International Missing Children’s Day – Canada
“I’m sure we all look to the day when every child in both our countries is guaranteed a true childhood, with all the magic and wonder that simple word entails.”
— Hon. Perrin Beatty, Solicitor General of Canada, March 4, 1986, speaking at the 1st National Conference on Missing and Exploited Children in Chicago, USA
May 25th, 2016, marks the 30th anniversary of Canada’s participation in International Missing Children’s Day. First proclaimed in Canada in 1986 by Solicitor General Perrin Beatty, International Missing Children’s Day is an annual reminder to make child protection a priority and renew efforts to reunite missing children with their families. The day is recognized throughout North America and Europe.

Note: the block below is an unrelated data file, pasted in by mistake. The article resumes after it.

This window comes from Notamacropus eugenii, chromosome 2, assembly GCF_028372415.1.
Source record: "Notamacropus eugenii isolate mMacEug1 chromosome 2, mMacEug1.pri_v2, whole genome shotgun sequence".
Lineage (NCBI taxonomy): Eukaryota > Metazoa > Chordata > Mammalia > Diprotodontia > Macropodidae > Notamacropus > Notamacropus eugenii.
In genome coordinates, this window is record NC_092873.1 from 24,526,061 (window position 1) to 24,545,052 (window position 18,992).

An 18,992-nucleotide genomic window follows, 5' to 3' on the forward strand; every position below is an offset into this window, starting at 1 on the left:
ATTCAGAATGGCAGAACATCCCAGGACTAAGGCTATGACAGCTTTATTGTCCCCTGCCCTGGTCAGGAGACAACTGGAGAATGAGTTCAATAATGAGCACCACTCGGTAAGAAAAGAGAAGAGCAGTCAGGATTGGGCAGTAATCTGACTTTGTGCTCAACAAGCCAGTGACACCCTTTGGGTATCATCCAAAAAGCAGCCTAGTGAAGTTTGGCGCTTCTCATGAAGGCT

The Canadian Centre for Child Protection is recognizing this important day by releasing preliminary findings from its report titled Abducted then Murdered Children : A Canadian Study. The study examines 155 child victims and 93 offenders and is the first of this magnitude in Canada.
Keep our children safe this International Missing Children’s Day and beyond:
Teach kids 5 Safety Habits for Life
- 1. Check First: Get permission from parents before going anywhere with anyone
- 2. Use the Buddy System: Sticking together creates safety in numbers
- 3. Some Secrets Should Be Told: Secrets that make you feel scared or uncomfortable need to be told to adults
- 4. Trust Your Instincts: Pay attention to your body’s signals that warn you of danger
- 5. Be Assertive: Set clear boundaries about personal space and touching
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Origins of International Missing Children’s Day
Missing Children’s Day was originally declared in 1983 by U.S. President Ronald Reagan to honour 6-year-old Etan Patz, who disappeared on May 25, 1979, from New York City. Etan’s disappearance garnered national media attention, which was rare at that time. Etan’s father, a professional photographer, distributed black-and-white photographs of Etan in an effort to find him, resulting in large-scale searches and public recognition of the risk of child abduction.